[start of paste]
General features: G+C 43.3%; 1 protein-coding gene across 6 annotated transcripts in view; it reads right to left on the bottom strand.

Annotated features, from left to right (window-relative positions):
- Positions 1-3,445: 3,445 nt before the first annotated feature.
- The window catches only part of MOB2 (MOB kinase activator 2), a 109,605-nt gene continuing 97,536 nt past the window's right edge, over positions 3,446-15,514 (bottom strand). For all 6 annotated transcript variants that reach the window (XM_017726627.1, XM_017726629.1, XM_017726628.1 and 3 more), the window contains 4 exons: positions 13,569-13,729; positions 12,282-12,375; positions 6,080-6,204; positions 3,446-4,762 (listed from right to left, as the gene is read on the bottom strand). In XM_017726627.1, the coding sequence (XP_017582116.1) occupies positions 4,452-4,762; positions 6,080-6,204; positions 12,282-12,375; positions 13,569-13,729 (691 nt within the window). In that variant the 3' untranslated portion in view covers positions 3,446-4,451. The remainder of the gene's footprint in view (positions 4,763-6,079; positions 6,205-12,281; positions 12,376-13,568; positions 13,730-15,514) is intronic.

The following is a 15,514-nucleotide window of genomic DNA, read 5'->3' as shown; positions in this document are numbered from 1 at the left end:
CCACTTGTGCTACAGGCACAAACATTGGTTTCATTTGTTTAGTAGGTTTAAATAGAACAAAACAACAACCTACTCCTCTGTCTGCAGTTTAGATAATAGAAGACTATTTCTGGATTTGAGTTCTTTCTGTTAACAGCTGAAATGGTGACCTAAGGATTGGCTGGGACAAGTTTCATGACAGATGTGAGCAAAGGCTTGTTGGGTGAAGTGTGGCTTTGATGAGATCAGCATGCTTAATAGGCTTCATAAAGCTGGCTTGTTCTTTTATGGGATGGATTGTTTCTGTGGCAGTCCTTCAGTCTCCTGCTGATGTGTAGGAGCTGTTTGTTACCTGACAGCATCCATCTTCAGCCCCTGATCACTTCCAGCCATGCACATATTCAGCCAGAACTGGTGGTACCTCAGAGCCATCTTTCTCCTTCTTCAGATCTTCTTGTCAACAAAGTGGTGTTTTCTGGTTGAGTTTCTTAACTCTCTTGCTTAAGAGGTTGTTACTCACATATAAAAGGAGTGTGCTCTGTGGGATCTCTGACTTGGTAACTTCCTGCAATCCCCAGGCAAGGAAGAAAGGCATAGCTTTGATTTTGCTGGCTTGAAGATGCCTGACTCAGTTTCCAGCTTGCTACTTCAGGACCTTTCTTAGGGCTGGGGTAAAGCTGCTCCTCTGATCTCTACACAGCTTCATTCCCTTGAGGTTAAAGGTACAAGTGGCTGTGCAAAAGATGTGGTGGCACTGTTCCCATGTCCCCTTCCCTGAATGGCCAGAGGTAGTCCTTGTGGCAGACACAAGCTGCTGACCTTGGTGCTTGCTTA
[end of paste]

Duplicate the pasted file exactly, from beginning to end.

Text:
General features: G+C 43.3%; 1 protein-coding gene across 6 annotated transcripts in view; it reads right to left on the bottom strand.

Annotated features, from left to right (window-relative positions):
- Positions 1-3,445: 3,445 nt before the first annotated feature.
- The window catches only part of MOB2 (MOB kinase activator 2), a 109,605-nt gene continuing 97,536 nt past the window's right edge, over positions 3,446-15,514 (bottom strand). For all 6 annotated transcript variants that reach the window (XM_017726627.1, XM_017726629.1, XM_017726628.1 and 3 more), the window contains 4 exons: positions 13,569-13,729; positions 12,282-12,375; positions 6,080-6,204; positions 3,446-4,762 (listed from right to left, as the gene is read on the bottom strand). In XM_017726627.1, the coding sequence (XP_017582116.1) occupies positions 4,452-4,762; positions 6,080-6,204; positions 12,282-12,375; positions 13,569-13,729 (691 nt within the window). In that variant the 3' untranslated portion in view covers positions 3,446-4,451. The remainder of the gene's footprint in view (positions 4,763-6,079; positions 6,205-12,281; positions 12,376-13,568; positions 13,730-15,514) is intronic.

The following is a 15,514-nucleotide window of genomic DNA, read 5'->3' as shown; positions in this document are numbered from 1 at the left end:
CCACTTGTGCTACAGGCACAAACATTGGTTTCATTTGTTTAGTAGGTTTAAATAGAACAAAACAACAACCTACTCCTCTGTCTGCAGTTTAGATAATAGAAGACTATTTCTGGATTTGAGTTCTTTCTGTTAACAGCTGAAATGGTGACCTAAGGATTGGCTGGGACAAGTTTCATGACAGATGTGAGCAAAGGCTTGTTGGGTGAAGTGTGGCTTTGATGAGATCAGCATGCTTAATAGGCTTCATAAAGCTGGCTTGTTCTTTTATGGGATGGATTGTTTCTGTGGCAGTCCTTCAGTCTCCTGCTGATGTGTAGGAGCTGTTTGTTACCTGACAGCATCCATCTTCAGCCCCTGATCACTTCCAGCCATGCACATATTCAGCCAGAACTGGTGGTACCTCAGAGCCATCTTTCTCCTTCTTCAGATCTTCTTGTCAACAAAGTGGTGTTTTCTGGTTGAGTTTCTTAACTCTCTTGCTTAAGAGGTTGTTACTCACATATAAAAGGAGTGTGCTCTGTGGGATCTCTGACTTGGTAACTTCCTGCAATCCCCAGGCAAGGAAGAAAGGCATAGCTTTGATTTTGCTGGCTTGAAGATGCCTGACTCAGTTTCCAGCTTGCTACTTCAGGACCTTTCTTAGGGCTGGGGTAAAGCTGCTCCTCTGATCTCTACACAGCTTCATTCCCTTGAGGTTAAAGGTACAAGTGGCTGTGCAAAAGATGTGGTGGCACTGTTCCCATGTCCCCTTCCCTGAATGGCCAGAGGTAGTCCTTGTGGCAGACACAAGCTGCTGACCTTGGTGCTTGCTTA